The New Home Economics

My edible landscape

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Our yard is a work-in-progress, but we are slowly getting the front to where we want it (the back is another story).  After two trips to the Friends School plant sale this weekend, and one freeze where we fortunately did not lose anything, here’s what our front yard is looking like (click pictures to enlarge):

The whole area to the left of the sidewalk is all newly-dug.  In the front (where lots and lots of dogs pee) are three natives “kinnickinnick”, a columbine, and northern bluebells.  I have no desire to eat anything that gets peed on that much, so I stuck with non-edibles for that part.  Behind them are a bunch of alpine strawberries, and then some blueberries and lingonberries.

In this corner: I ripped out some old purple phlox that did not excite me and replaced it with a comfrey plant (a medicinal plant that I moved from another area), German chamomile, and Alpine strawberries.  Also in this picture: a peony, some garlic, various herbs, and a magnolia.

Here is a newly-dug area dedicated to acid-loving edibles: blueberries (one of which is too small to see) and three lingonberries.  I’m using some “organic choice” sulfur from Home Depot to acidify the soil. Behind the newly dug stuff is my couple-year-old perennial area with a rose bush, irises, a couple of sedums, and various herbs.

Here’s another area that was filled with phlox.  It is now home to a Red Lake currant bush and a whole bunch of alpine strawberries.  The bush to the right is an Endless Summer hydrangea.  Also visible: two dying rhododendrons, a bleeding heart, some perennial grass, and a sedum.

Finally, here is my hosta holding area on the north side of the house.  Last year, I dug this area up and filled it with a bunch of free hostas, just as placeholders until I could find edibles that grow in pretty much total shade.  After being warned about the invasiveness of mint by some gardeners and encouraged about growing it in shade by other gardeners, I composted two of the hostas and put in three mint plants, as an experiment.  We’ll see what happens.  The three mints are all in a row, in the upper right corner.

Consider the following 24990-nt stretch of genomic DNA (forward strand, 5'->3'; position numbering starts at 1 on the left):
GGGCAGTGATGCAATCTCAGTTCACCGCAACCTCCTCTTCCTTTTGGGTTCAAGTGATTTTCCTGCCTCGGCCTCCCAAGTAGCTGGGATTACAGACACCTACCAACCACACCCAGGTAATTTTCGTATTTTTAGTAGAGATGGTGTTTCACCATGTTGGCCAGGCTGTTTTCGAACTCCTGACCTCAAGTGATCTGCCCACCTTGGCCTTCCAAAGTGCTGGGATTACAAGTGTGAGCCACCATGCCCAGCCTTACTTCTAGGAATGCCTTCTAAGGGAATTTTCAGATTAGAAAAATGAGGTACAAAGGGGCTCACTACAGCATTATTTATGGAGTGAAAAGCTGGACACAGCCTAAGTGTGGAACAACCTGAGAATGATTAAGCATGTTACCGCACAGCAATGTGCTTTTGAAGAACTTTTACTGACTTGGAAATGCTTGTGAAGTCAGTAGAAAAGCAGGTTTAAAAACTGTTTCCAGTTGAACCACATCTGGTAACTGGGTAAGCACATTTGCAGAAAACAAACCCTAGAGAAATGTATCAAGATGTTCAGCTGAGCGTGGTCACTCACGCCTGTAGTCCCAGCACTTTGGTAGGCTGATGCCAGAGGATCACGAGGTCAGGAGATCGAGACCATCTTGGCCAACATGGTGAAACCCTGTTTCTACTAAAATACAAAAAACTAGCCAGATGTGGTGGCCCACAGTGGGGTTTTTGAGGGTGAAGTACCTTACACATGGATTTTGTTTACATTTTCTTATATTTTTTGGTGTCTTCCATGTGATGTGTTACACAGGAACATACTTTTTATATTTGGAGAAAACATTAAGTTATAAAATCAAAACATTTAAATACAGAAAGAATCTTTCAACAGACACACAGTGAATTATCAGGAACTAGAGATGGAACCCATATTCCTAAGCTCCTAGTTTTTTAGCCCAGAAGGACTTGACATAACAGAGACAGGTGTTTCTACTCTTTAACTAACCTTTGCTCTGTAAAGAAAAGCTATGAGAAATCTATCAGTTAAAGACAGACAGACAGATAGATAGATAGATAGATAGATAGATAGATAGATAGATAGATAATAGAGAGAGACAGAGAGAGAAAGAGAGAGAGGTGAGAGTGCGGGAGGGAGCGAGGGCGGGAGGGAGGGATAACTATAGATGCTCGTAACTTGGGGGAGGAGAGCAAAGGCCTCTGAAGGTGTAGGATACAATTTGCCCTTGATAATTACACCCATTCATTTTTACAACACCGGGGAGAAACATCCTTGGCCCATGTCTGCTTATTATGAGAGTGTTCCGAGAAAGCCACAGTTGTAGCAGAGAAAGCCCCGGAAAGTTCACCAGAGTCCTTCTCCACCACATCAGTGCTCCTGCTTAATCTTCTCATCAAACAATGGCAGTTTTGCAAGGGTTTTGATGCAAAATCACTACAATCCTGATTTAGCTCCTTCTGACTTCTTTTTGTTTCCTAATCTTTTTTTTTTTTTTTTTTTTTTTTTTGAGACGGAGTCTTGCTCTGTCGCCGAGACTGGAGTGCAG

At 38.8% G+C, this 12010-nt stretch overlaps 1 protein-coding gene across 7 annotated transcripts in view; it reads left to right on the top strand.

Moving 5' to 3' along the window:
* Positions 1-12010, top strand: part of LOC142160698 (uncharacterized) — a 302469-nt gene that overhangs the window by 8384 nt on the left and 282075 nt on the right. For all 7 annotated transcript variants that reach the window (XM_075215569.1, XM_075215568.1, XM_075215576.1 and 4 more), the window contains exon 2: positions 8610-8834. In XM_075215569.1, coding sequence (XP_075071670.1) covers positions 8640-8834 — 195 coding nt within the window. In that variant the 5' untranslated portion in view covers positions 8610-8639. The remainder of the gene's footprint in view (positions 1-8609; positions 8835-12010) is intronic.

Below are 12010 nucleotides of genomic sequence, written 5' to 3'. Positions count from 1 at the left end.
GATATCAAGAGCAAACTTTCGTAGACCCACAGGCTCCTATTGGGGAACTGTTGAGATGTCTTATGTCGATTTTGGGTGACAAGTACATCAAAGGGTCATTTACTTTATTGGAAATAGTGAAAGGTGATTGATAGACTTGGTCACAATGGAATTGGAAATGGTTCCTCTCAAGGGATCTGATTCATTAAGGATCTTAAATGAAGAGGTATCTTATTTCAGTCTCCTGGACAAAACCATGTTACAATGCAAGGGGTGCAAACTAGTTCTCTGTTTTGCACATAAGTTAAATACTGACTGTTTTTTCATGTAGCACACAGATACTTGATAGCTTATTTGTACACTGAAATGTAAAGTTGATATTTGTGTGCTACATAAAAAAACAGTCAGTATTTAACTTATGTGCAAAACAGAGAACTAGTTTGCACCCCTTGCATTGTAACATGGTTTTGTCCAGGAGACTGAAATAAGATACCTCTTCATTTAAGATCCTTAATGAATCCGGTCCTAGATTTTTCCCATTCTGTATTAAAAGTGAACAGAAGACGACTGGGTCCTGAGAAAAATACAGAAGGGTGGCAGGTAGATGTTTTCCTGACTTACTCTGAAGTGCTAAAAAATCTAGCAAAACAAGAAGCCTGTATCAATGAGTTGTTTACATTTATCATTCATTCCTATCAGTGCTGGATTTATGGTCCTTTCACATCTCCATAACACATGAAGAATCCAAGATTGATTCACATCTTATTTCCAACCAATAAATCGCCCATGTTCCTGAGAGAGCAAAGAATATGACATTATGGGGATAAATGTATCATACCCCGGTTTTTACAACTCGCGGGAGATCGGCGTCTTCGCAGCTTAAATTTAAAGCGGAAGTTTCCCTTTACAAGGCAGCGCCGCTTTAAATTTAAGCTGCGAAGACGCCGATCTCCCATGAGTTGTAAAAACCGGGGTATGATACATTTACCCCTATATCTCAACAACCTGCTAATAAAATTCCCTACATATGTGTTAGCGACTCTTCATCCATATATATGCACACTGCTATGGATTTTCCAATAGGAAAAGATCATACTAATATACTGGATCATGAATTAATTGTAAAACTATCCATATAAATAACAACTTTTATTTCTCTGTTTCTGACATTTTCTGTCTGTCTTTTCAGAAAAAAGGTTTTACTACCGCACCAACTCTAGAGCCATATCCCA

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4 thoughts on “My edible landscape

  1. are you doing anything to prevent rabbits or other animals from eating all your delicious berries? or just hoping for the best?

    • Funny you should ask. The reason I had to buy two blueberries at the Friends sale was because rabbits had mowed down two of the four blueberries I had planted previously. So here’s my current anti-rabbit strategy:

      My particular rabbits seem to like tulips and blueberries the best. They don’t touch my raspberries — perhaps because I have thorny raspberries? I don’t know.

      In the spring, I always cut the rose bush way back, and then take the extremely thorny sticks and lay them in between the tulips. Then I make Adam shave his beard off with a clippers and save the [extremely grody] beard hair, which I spread around the tulips (it has a strong human smell). Then if I’m feeling especially vindictive I will also spray the tulips with a sprayer filled with water, a good T. of cayenne, and 1-2 drops biodegradable soap.

      I am now applying all these same principles to the blueberries. Rabbits seem to like plants best when they are really small and have lots of new growth, so I think I will be able to slack off a bit come summer.

      I really thought rabbits would love all the herbs I’ve planted, but they don’t touch them. Doesn’t Peter Rabbit eat parsley in the story? My rabbbits have no interest in it.

  2. my midwife was just telling me that other day that she started spraying her tulips/berries with a mixture of a spoon full of ivory dish soap, half water and then the other half beer about 3 years ago. hasn’t had any problems since. i might give it a go. i have tried a cayenne mixture and haven’t had a ton of luck, perhaps not diligent enough though.

    happy to hear that you are keeping the at bay!

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